It’s impossible to consider Guardians of the Galaxy apart from the rest of the Marvel Cinematic Universe’s canon-so-far, but let’s try. Director James Gunn, he of the infectiously fun Slither and the notorious Super, fills the screen with characters both familiar and totally new. You watch as a computer-animated raccoon (Bradley Cooper) legitimately moves you with his tears. You see Chris Pratt, he of Everwood and Parks and Recreation, ripped and jacked in the most enviable ways possible, distract a megalomaniacal alien (Lee Pace) from destroying a planet by dancing to freaking Redbone. And you looked on as Groot (Vin Diesel), the most original sci-fi creation this side of Blade Runner, captured your heart with his fireflies, his eager-to-please smile, and his movin’ to the groovin’.
As much as Guardians is the product of a franchise, this is unlike anything you’ve seen on screen. It’s been said, but it’s still the best way to describe the experience: watching Guardians felt like what it must have felt like to see Star Wars for the first time. The difference is that we should have seen all of this before, because countless science fiction movies have been made since the original Star Wars trilogy. Not all of them were trying to replicate Star Wars’s blend of adventure and space epic, but enough tried to think that there would never be another success like it. It’s reductive, but it’s true: Guardians is the 21st century Star Wars.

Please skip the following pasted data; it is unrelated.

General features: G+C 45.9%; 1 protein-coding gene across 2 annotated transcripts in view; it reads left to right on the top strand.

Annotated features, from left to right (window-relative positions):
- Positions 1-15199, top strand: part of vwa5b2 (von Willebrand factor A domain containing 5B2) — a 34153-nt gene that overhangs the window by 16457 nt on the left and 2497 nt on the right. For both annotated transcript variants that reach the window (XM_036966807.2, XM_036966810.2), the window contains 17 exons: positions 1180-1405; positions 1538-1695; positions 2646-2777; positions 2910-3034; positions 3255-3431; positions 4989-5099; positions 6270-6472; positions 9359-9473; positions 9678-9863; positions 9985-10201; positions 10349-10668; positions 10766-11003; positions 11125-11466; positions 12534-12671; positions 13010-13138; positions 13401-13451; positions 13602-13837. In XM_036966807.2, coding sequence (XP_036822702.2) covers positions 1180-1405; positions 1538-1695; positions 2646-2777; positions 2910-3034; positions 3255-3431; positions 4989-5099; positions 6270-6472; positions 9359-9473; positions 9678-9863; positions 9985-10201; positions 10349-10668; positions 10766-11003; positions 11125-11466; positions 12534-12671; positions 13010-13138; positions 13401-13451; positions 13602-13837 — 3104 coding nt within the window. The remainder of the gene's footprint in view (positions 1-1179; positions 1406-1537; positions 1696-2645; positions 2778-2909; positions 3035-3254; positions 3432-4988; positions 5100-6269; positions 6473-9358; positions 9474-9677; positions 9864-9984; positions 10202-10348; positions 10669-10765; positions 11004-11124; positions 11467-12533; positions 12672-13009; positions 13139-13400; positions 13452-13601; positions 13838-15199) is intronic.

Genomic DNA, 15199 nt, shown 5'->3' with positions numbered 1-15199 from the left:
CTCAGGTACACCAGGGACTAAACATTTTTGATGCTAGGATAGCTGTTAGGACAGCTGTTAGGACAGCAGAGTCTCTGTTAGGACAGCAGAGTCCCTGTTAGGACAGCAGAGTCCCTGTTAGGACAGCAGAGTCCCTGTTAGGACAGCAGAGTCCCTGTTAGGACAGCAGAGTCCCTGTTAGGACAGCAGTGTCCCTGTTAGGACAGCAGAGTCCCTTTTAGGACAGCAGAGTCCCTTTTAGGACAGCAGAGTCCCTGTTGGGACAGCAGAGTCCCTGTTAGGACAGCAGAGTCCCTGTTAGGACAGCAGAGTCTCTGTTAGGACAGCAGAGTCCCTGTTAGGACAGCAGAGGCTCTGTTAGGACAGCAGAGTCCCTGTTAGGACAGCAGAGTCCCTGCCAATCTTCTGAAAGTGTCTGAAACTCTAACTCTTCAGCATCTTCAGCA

I won’t pretend the plot of Guardians is revolutionary. The story is a patchwork of different things we’ve seen before: the dashing, nonchalant hero with a tragic backstory (Pratt’s Peter Quill, also [but hardly] known as Star-Lord); a ragtag group of misfits learning to work together for the greater good; a MacGuffin that everyone in the movie somehow needs; Benicio del Toro in de facto drag. But it’s the little things that make even the familiar story exceptional, like Drax’s (Dave Bautista) inability to understand anything beyond the most literal meanings, or the first time Gamora (Zoe Saldana) hears music, or John C. Reilly’s corpsman’s disbelief at all the Guardians’ apparent bloodlust. Gunn and screenwriter Nicole Perlman filled this blockbuster with animated characters that actually have their lines colored in.
The look of Guardians is exceptional as well. For all the Marvel films’ charms, each of them succumbs to a little bit of Christopher Nolan’s drabbing-down of their comic book worlds. In an attempt to add some of the grit and “reality” of Nolan’s Batman films, the colors in Marvel’s films are always a little bit muted. Guardians doesn’t have that problem; it has the opposite problem, if the opposite were in fact a problem. The colors in Guardians pop, assisting one of the few Marvel directors allowed some semblance of a style. There are images in Guardians I’ll have a hard time forgetting, including Groot’s firefly scene, the massive alien head that makes up Knowhere, and Peter Quill’s skin freezing in space.
Guardians is a singular movie, but I won’t pretend it will have the far-reaching influence of Star Wars. To be sure, Guardians is still part of a bigger franchise with bigger fish to fry than continuing any legacy that Guardians might have. But I’m holding out hope that Marvel and other studios will learn at least one thing from Guardians. While franchises like Marvel and The Hunger Games and How to Train Your Dragon have more monetary, corporate interests at heart, they have been able to subvert their more financial motivations by using them to tell great stories and put out respectable art. Guardians has restored my faith that blockbuster franchises can do even more than tell great stories; they can build worlds.